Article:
This section is from the "The Science Of Wealth" book, by Amasa Walker.
In the prodigious enterprises undertaken by science and labor for removing, in every direction, obstacles to uninterrupted communication, do we not find the best practical commentary on all artificial and conventional arrangements for putting countries further apart by imposing restrictions on commerce? If the approach of foreign industry is undesirable, it is an economic curse, that the steamship and the Indiaman have replaced the galleys of Columbus or the triremes of Themistocles. Let the ocean be turned to quicksand, and the earth to mire; that so the mutual hurt-fulness of nations may cease in an entire impossibility of reaching each other.
The second of the modes of protection is what we have termed social. ' We have also called it incidental, there being no original intention to affect the direction of labor. It arises from social obstructions or political disturbances. These increase the protection afforded the interests of particular localities. A most impressive illustration is found in the results of the war of the Rebellion in the United States. The production and sale of cotton was greatly hindered, and, for a time, almost annihilated. This operated as an immense protection to the cotton of India and Egypt, where, before, the culture was comparatively unprofitable. Yet, under the encouragement of the American war, it became more advantageous than any other branch of industry. Indeed, so largely was it raised in India, that the country increased in wealth at a rate quite astonishing, and a great industrial revolution, for the time at least, was effected. But it was at a heavy expense to all other peoples and countries. What India gained, Europe and America lost; the former as producer, the latter as consumer. The wealth of the world was not increased, but greatly diminished, and its natural and healthy commerce widely deranged.
Even India itself has not been permanently benefited by the extraordinary demand for her cotton. The return of peace in the United States, bringing down the price of her great staple, has caused extensive bankruptcy and great commercial distress. The season of artificial prosperity led to the wildest extravagance and speculation, to the neglect of the culture of rice and other needful crops, so that the event, which, for a while, brought unwonted prosperity, must, in the end, produce equal depression and suffering.
In some countries, the despotic rapacity of the government, and the violence and fraud that pervade society serve as a great protection to the industry of others, by diminish ing personal safety and business security in trade. Such an element affords the same encouragement to others as the introduction of a bear into one store would give to the sales of others. It plainly reduces the quantity or quality of inducements that can be held out to buyers in the community where the disturbance or disorder exists.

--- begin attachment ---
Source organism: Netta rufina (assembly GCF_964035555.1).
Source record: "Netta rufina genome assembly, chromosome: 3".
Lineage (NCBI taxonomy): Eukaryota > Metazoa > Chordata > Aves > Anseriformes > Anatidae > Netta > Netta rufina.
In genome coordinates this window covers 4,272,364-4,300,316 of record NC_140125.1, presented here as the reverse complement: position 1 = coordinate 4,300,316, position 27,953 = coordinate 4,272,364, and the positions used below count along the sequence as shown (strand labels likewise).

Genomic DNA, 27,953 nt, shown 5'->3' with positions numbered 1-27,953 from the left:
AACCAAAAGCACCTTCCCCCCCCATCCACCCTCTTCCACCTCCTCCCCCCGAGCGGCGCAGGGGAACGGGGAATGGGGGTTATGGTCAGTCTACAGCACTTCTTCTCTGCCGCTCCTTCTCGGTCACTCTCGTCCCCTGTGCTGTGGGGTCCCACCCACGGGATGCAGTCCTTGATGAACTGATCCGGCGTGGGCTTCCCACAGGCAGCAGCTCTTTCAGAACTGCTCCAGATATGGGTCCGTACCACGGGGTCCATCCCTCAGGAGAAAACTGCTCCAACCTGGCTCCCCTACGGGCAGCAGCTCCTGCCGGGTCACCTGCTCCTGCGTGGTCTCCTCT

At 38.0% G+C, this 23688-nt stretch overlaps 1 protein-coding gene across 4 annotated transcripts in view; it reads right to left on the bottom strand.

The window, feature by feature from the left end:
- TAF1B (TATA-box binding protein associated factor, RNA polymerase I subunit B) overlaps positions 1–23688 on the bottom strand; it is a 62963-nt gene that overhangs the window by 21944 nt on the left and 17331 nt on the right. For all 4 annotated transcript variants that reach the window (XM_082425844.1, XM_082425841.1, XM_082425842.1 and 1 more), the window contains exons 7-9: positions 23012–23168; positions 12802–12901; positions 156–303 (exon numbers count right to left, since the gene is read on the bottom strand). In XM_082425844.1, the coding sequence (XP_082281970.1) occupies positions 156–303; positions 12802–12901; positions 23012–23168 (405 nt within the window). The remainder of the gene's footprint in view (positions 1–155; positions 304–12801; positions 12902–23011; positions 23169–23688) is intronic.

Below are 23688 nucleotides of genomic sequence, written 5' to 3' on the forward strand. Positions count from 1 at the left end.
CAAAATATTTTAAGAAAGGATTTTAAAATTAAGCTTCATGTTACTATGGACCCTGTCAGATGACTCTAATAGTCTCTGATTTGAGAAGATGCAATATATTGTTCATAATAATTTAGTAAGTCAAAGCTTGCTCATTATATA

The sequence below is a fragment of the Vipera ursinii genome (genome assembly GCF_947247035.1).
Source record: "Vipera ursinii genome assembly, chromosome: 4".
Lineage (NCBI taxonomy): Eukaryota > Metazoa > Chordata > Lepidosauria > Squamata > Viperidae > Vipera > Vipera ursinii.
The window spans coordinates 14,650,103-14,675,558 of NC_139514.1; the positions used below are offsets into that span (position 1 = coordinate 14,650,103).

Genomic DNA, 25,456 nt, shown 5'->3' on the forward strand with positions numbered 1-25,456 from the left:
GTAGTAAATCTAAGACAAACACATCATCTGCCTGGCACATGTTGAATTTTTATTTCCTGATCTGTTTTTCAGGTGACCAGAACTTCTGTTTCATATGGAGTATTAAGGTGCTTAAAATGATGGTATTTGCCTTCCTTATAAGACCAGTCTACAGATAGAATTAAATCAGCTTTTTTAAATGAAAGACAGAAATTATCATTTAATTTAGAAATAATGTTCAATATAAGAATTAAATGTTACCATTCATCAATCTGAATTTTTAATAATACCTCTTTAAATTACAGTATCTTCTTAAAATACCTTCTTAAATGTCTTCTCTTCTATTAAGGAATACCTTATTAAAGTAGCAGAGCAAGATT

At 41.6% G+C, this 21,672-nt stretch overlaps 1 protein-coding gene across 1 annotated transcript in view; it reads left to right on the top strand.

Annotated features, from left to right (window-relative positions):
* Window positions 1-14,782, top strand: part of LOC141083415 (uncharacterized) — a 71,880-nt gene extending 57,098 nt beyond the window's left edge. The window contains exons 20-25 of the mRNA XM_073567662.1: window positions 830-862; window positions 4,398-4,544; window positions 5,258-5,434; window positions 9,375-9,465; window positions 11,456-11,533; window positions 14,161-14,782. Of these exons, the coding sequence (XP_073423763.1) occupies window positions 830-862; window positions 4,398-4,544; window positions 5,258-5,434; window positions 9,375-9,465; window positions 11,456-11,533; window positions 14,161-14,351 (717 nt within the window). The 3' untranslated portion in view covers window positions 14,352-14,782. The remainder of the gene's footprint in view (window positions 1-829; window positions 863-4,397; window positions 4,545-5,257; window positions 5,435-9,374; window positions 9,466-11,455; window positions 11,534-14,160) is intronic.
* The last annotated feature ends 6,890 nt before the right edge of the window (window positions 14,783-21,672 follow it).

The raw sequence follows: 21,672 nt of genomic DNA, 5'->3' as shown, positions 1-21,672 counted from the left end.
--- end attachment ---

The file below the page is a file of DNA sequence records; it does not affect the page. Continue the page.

Suppose the Gulf of Mexico to be infested with pirates, so that the danger to life and risk of property should double the price of sugar brought from New Orleans to. New York. This increase of price, caused by the cost of insurance against robbery and murder, so long as it lasted, would be a protection to that extent to the cultivation of maple sugar in the North.
War, under all circumstances, whatever the occasion or result, whether between different nations or parts of the same, always has the effect of disturbing trade, arresting all the healthful agencies of production, and disturbing the harmony of the economic world.
•3d, The last of the modes of protection is what we have called legal. It is purely conventional, and arises with the direct purpose of affecting production, or, at least, with the expectation that such will be the result. This is effected, firstly, by the prohibition of imports from one or all nations; secondly, by a direct premium on the products of home industry; or, thirdly, by the imposition of duties on the foreign article.
The former method is so violent and extreme as to be entirely out of the sympathies of modern economy and statesmanship. In so far as it exists, it intends to destroy trade. It may arise during a state of war, or in greatly embittered controversies for purposes of injury or revenge; in which case its effects are to be regarded rather as belonging to a state of war, and as incidental to it, though brought in by specific enactment.
The second, though used at different times and in different countries, has never been a favorite with governments, although it is by far the most economical mode of giving encouragement to a particular branch of industry. An illustration of the great advantage of this mode of protection over that of laying duty on exports will be given in our chapter on national taxation.
We shall have to do, then, only with that kind of legal protection which is secured by the imposition of duties on imports. This has been the practice of nations generally, in a greater or less degree, and so with more or less effect. England formerly laid taxes on four hundred articles brought into her ports from France. The United States has always maintained a system of import duties of a varying character, sometimes directed to one object and sometimes to another, as the popular feeling went.